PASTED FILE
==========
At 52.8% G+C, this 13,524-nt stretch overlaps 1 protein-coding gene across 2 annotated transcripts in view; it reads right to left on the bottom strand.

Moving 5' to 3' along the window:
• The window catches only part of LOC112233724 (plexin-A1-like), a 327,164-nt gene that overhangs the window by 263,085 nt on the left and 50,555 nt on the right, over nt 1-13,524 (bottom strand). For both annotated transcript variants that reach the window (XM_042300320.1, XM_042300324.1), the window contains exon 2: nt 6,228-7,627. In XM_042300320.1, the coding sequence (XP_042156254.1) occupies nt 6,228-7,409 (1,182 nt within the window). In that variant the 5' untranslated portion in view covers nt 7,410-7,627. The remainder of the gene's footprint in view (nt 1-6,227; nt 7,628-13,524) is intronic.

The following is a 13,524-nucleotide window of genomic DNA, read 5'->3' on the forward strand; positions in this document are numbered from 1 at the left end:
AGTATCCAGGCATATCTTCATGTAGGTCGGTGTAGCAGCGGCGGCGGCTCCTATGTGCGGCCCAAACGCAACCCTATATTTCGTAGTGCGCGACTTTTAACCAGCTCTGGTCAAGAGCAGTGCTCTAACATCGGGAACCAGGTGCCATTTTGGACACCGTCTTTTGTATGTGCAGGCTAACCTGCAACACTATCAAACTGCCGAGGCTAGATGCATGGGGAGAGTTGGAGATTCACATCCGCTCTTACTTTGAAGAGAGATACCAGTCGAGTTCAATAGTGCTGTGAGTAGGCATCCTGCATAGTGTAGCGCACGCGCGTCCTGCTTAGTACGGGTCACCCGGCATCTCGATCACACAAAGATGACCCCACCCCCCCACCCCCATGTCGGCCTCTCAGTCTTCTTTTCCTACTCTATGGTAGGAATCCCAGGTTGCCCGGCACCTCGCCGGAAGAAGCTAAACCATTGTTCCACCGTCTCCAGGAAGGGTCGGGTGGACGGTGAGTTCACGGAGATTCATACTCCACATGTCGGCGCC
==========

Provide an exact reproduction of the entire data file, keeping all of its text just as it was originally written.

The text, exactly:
At 52.8% G+C, this 13,524-nt stretch overlaps 1 protein-coding gene across 2 annotated transcripts in view; it reads right to left on the bottom strand.

Moving 5' to 3' along the window:
• The window catches only part of LOC112233724 (plexin-A1-like), a 327,164-nt gene that overhangs the window by 263,085 nt on the left and 50,555 nt on the right, over nt 1-13,524 (bottom strand). For both annotated transcript variants that reach the window (XM_042300320.1, XM_042300324.1), the window contains exon 2: nt 6,228-7,627. In XM_042300320.1, the coding sequence (XP_042156254.1) occupies nt 6,228-7,409 (1,182 nt within the window). In that variant the 5' untranslated portion in view covers nt 7,410-7,627. The remainder of the gene's footprint in view (nt 1-6,227; nt 7,628-13,524) is intronic.

The following is a 13,524-nucleotide window of genomic DNA, read 5'->3' on the forward strand; positions in this document are numbered from 1 at the left end:
AGTATCCAGGCATATCTTCATGTAGGTCGGTGTAGCAGCGGCGGCGGCTCCTATGTGCGGCCCAAACGCAACCCTATATTTCGTAGTGCGCGACTTTTAACCAGCTCTGGTCAAGAGCAGTGCTCTAACATCGGGAACCAGGTGCCATTTTGGACACCGTCTTTTGTATGTGCAGGCTAACCTGCAACACTATCAAACTGCCGAGGCTAGATGCATGGGGAGAGTTGGAGATTCACATCCGCTCTTACTTTGAAGAGAGATACCAGTCGAGTTCAATAGTGCTGTGAGTAGGCATCCTGCATAGTGTAGCGCACGCGCGTCCTGCTTAGTACGGGTCACCCGGCATCTCGATCACACAAAGATGACCCCACCCCCCCACCCCCATGTCGGCCTCTCAGTCTTCTTTTCCTACTCTATGGTAGGAATCCCAGGTTGCCCGGCACCTCGCCGGAAGAAGCTAAACCATTGTTCCACCGTCTCCAGGAAGGGTCGGGTGGACGGTGAGTTCACGGAGATTCATACTCCACATGTCGGCGCC